Stockholm City Hall Reception Dinner
This was not my first visit to Stockholm City Hall, but it always feels like visiting it for the first time because of how beautiful it is. If I had to recommend my number one tourist attraction in Stockholm, it would be to check this place. It is known for annually hosting the Nobel Prize banquet. As the evening approached, everyone left the conference and walked towards the city hall. They gave us a brief speech about the history and the architecture behind this stunning building. The delegates and the volunteers were mingling and saw the Golden room with “Mälardrottning.” Afterwards, we had a delightful dinner and some delicious desserts. The city hall is usually closed at night, but we were lucky to observe the gorgeous night view by the sea.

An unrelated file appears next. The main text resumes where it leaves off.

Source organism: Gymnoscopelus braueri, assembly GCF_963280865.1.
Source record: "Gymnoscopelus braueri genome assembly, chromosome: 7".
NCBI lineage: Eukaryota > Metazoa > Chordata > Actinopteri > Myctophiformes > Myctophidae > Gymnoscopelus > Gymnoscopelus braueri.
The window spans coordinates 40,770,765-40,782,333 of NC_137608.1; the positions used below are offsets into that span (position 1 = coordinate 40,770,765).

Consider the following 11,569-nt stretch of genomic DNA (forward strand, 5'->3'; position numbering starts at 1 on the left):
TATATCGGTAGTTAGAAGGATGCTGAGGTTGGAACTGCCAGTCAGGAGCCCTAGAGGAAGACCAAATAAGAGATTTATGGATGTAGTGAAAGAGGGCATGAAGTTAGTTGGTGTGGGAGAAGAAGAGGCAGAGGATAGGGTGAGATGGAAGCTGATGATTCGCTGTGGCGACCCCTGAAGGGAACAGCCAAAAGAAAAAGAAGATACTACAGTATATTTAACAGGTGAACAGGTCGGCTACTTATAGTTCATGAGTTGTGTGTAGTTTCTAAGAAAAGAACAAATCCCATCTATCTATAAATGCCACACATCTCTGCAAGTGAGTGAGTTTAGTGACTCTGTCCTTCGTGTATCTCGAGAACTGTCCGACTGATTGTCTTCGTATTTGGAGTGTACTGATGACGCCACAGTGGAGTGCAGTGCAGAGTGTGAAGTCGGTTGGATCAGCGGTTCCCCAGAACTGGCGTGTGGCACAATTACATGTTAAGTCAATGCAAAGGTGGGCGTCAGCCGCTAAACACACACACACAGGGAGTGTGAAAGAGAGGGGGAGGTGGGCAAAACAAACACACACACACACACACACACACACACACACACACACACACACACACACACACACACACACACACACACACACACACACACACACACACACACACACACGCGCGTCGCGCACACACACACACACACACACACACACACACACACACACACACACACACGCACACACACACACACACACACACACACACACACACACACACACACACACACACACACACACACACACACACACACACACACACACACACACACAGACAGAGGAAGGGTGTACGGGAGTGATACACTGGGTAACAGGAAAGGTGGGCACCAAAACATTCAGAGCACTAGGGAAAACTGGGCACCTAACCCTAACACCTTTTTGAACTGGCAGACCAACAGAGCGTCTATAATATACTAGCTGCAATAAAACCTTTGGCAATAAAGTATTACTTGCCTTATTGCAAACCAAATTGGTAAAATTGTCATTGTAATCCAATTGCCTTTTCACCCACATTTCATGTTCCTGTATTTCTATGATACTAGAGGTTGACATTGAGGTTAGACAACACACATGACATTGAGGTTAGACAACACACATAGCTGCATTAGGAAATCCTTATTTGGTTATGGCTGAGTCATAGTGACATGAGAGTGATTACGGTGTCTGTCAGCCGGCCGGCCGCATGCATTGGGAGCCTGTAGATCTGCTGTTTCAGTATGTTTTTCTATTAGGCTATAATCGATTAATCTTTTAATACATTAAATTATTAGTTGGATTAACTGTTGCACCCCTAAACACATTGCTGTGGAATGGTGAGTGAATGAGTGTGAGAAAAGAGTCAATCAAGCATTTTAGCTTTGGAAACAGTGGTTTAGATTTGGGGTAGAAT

Super session: Catching the Immuno-Oncology wave!
I think this was by far the most popular super session. The auditorium was filled with so many people who were eager to hear about the hottest trends in the immuno-oncology field. They stated in this session that personalized oncological treatments would be driven by new data, analysis, and tools in the future by performing genomics, digital pathology, proteomics, etc. Another interesting presentation that was carried out was called “Warming–up on Cold Tumors.” They discussed how research in cancer immunology focused on improving T cell priming, redirecting T cells to the cancer cell, as well as immune activation within the tumor. They further discussed generating specific T-cells that turn cold tumors hot using cancer vaccines, oncolytic viruses, T-cell engagers, and innate immune activators.